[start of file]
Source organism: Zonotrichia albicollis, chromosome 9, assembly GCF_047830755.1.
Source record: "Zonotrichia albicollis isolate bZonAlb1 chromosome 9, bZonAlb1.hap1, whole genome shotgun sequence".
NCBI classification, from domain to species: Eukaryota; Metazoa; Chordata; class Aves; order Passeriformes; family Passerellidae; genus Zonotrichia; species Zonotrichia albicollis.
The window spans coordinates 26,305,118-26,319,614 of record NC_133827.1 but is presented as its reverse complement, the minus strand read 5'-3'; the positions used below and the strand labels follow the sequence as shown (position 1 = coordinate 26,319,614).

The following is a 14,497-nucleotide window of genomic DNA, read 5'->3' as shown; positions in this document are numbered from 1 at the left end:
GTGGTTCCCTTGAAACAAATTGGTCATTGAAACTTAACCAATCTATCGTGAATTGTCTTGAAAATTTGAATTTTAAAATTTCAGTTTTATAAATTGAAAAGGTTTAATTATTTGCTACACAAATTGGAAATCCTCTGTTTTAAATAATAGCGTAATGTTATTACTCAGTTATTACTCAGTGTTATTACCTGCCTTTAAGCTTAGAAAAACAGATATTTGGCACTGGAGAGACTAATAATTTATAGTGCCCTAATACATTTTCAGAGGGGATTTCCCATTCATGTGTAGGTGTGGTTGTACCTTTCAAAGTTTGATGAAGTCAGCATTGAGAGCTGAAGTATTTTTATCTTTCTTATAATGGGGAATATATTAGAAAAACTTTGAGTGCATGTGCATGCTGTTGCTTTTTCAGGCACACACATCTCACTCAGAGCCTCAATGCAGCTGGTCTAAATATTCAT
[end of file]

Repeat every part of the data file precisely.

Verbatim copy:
Source organism: Zonotrichia albicollis, chromosome 9, assembly GCF_047830755.1.
Source record: "Zonotrichia albicollis isolate bZonAlb1 chromosome 9, bZonAlb1.hap1, whole genome shotgun sequence".
NCBI classification, from domain to species: Eukaryota; Metazoa; Chordata; class Aves; order Passeriformes; family Passerellidae; genus Zonotrichia; species Zonotrichia albicollis.
The window spans coordinates 26,305,118-26,319,614 of record NC_133827.1 but is presented as its reverse complement, the minus strand read 5'-3'; the positions used below and the strand labels follow the sequence as shown (position 1 = coordinate 26,319,614).

The following is a 14,497-nucleotide window of genomic DNA, read 5'->3' as shown; positions in this document are numbered from 1 at the left end:
GTGGTTCCCTTGAAACAAATTGGTCATTGAAACTTAACCAATCTATCGTGAATTGTCTTGAAAATTTGAATTTTAAAATTTCAGTTTTATAAATTGAAAAGGTTTAATTATTTGCTACACAAATTGGAAATCCTCTGTTTTAAATAATAGCGTAATGTTATTACTCAGTTATTACTCAGTGTTATTACCTGCCTTTAAGCTTAGAAAAACAGATATTTGGCACTGGAGAGACTAATAATTTATAGTGCCCTAATACATTTTCAGAGGGGATTTCCCATTCATGTGTAGGTGTGGTTGTACCTTTCAAAGTTTGATGAAGTCAGCATTGAGAGCTGAAGTATTTTTATCTTTCTTATAATGGGGAATATATTAGAAAAACTTTGAGTGCATGTGCATGCTGTTGCTTTTTCAGGCACACACATCTCACTCAGAGCCTCAATGCAGCTGGTCTAAATATTCAT